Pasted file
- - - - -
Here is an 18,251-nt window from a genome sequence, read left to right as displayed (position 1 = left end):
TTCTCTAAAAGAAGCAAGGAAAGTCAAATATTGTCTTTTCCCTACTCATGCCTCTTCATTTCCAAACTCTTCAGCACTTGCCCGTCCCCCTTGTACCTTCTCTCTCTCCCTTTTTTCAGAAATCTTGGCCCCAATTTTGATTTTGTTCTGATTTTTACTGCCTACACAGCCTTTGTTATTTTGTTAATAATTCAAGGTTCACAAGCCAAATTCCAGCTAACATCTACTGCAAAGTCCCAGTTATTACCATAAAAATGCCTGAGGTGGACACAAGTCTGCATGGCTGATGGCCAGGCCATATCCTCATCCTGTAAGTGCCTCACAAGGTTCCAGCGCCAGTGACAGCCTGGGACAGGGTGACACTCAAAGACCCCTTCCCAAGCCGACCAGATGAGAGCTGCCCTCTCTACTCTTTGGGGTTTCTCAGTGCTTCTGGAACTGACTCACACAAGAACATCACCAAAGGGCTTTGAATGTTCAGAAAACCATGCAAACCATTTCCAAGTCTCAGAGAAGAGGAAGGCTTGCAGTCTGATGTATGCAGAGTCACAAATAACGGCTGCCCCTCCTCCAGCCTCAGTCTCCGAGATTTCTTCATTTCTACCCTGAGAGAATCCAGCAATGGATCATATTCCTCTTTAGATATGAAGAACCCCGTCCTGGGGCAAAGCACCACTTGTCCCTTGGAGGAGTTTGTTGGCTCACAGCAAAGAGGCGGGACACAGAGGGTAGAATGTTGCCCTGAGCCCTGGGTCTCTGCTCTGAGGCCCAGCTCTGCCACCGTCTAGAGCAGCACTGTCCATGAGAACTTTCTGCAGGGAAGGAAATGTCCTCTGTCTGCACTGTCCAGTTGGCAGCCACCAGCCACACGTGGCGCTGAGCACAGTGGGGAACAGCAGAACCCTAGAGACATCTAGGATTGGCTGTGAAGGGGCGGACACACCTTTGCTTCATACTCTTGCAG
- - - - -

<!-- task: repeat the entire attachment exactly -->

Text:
Here is an 18,251-nt window from a genome sequence, read left to right as displayed (position 1 = left end):
TTCTCTAAAAGAAGCAAGGAAAGTCAAATATTGTCTTTTCCCTACTCATGCCTCTTCATTTCCAAACTCTTCAGCACTTGCCCGTCCCCCTTGTACCTTCTCTCTCTCCCTTTTTTCAGAAATCTTGGCCCCAATTTTGATTTTGTTCTGATTTTTACTGCCTACACAGCCTTTGTTATTTTGTTAATAATTCAAGGTTCACAAGCCAAATTCCAGCTAACATCTACTGCAAAGTCCCAGTTATTACCATAAAAATGCCTGAGGTGGACACAAGTCTGCATGGCTGATGGCCAGGCCATATCCTCATCCTGTAAGTGCCTCACAAGGTTCCAGCGCCAGTGACAGCCTGGGACAGGGTGACACTCAAAGACCCCTTCCCAAGCCGACCAGATGAGAGCTGCCCTCTCTACTCTTTGGGGTTTCTCAGTGCTTCTGGAACTGACTCACACAAGAACATCACCAAAGGGCTTTGAATGTTCAGAAAACCATGCAAACCATTTCCAAGTCTCAGAGAAGAGGAAGGCTTGCAGTCTGATGTATGCAGAGTCACAAATAACGGCTGCCCCTCCTCCAGCCTCAGTCTCCGAGATTTCTTCATTTCTACCCTGAGAGAATCCAGCAATGGATCATATTCCTCTTTAGATATGAAGAACCCCGTCCTGGGGCAAAGCACCACTTGTCCCTTGGAGGAGTTTGTTGGCTCACAGCAAAGAGGCGGGACACAGAGGGTAGAATGTTGCCCTGAGCCCTGGGTCTCTGCTCTGAGGCCCAGCTCTGCCACCGTCTAGAGCAGCACTGTCCATGAGAACTTTCTGCAGGGAAGGAAATGTCCTCTGTCTGCACTGTCCAGTTGGCAGCCACCAGCCACACGTGGCGCTGAGCACAGTGGGGAACAGCAGAACCCTAGAGACATCTAGGATTGGCTGTGAAGGGGCGGACACACCTTTGCTTCATACTCTTGCAG